- BC Games
Connect with Us
New judges aim to cut court backlog
VICTORIA – The B.C. government is appointing nine new provincial court justices and launching a pilot project to reduce the wait time for hearing child protection cases.
Attorney General Shirley Bond announced Tuesday that two judges will be assigned to work with Chief Judge Thomas Crabtree on the child protection case management project this spring, and a second pilot program to reduce criminal court waiting times.
Two of the new judges will be assigned to Surrey, the busiest provincial court in the province. One each will go to Port Coquitlam, North Vancouver, Vancouver, Kamloops-Okanagan and the Northeast district.
The changes are based on a review of B.C. court delays by lawyer Geoffrey Cowper, who called for a system to enforce timely hearings of evidence, to overcome a "culture of delay" and a tendency of defence lawyers to seek delays that weaken the prosecution case.
The B.C. Crown Counsel Association has also identified Nanaimo and Richmond as having excessive delays. Association president Samiran Lakshman said in Surrey, it takes 14 months or more to schedule a half a day for a brief trial.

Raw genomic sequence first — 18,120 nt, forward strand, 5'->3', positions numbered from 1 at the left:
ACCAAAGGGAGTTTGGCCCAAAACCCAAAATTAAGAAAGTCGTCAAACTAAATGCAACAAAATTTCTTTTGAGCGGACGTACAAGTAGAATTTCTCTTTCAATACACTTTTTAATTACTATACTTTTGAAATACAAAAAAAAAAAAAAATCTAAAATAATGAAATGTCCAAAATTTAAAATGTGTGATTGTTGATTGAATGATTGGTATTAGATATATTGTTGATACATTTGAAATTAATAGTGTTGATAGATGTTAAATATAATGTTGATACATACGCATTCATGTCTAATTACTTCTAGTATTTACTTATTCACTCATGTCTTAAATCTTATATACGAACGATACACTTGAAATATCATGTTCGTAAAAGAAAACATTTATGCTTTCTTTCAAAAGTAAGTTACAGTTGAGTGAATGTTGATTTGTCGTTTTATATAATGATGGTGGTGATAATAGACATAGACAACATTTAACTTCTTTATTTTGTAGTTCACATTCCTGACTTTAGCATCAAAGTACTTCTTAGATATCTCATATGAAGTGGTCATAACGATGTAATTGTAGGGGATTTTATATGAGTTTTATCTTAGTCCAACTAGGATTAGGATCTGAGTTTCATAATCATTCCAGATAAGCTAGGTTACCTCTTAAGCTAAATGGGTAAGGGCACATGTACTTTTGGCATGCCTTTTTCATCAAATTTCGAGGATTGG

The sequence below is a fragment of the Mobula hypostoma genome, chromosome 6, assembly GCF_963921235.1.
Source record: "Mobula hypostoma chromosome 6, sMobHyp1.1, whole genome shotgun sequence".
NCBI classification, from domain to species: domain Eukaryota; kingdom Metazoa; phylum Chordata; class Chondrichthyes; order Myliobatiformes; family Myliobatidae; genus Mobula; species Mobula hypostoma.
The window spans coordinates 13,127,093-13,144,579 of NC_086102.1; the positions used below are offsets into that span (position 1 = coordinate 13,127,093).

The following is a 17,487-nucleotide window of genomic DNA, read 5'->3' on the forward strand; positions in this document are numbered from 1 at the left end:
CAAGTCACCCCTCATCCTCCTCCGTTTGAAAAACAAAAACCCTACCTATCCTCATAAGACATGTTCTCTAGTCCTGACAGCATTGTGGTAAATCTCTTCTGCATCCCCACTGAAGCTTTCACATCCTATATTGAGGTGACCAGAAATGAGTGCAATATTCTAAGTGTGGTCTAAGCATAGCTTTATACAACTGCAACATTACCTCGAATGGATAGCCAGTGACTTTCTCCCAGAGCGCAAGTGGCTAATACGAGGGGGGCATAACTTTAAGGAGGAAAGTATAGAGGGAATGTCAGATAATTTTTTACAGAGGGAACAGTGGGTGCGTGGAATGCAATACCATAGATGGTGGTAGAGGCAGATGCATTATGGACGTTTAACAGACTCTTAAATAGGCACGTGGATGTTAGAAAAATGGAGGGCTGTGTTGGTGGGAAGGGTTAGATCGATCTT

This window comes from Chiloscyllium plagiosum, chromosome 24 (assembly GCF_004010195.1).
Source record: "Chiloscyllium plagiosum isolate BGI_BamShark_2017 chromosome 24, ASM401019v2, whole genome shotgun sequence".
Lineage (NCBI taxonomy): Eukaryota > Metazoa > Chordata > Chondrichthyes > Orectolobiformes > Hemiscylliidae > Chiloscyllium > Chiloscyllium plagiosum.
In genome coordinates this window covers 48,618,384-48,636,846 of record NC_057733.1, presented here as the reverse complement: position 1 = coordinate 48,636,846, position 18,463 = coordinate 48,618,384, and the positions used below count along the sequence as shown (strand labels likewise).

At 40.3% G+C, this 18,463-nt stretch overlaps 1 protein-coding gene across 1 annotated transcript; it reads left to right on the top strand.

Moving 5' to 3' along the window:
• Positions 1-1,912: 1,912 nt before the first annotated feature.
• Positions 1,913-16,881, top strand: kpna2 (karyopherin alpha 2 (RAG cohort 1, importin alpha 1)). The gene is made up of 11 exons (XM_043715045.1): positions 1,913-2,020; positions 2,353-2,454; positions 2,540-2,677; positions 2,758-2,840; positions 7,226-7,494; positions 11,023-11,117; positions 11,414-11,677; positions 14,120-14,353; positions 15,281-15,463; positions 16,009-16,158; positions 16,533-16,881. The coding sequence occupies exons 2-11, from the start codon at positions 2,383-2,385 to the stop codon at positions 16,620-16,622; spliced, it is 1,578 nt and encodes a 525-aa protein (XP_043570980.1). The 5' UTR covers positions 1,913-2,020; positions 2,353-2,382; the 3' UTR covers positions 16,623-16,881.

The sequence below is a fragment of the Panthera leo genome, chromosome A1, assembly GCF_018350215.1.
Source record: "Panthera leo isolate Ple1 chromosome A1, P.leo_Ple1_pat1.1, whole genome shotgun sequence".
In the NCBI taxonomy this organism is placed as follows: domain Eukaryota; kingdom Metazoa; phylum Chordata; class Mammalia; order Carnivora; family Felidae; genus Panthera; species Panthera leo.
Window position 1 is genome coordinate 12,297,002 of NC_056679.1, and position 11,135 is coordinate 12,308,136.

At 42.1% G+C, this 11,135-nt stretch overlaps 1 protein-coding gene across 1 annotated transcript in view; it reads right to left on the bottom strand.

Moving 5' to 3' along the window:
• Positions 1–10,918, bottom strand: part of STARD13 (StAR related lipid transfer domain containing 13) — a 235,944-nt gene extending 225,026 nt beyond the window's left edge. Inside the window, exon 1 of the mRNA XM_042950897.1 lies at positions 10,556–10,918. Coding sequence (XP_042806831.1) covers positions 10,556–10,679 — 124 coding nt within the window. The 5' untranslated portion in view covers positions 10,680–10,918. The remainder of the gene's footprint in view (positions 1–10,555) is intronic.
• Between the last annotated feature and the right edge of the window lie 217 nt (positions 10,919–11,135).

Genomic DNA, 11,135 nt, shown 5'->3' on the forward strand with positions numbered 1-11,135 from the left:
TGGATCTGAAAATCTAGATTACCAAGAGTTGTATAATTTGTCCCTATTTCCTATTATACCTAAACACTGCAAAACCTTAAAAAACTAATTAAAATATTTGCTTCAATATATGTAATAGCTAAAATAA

Bond said the extra judges bring the B.C. total to 132 full-time-equivalent, with each judge and support staff costing $1.6 million a year.
"The addition of nine new judges and the backlog reduction projects – and specifically the assignment of judicial resources to those projects – sign a shared understanding by all parties that changes need to be made to improve the justice system," Bond said.
Cowper noted that 98 per cent of criminal cases end with a guilty plea or a stay of proceedings, but the system treats all cases as if they are going to trial. The number of cases dropped significantly after B.C. police started imposing heavy roadside penalties for impaired driving instead of sending suspects to court.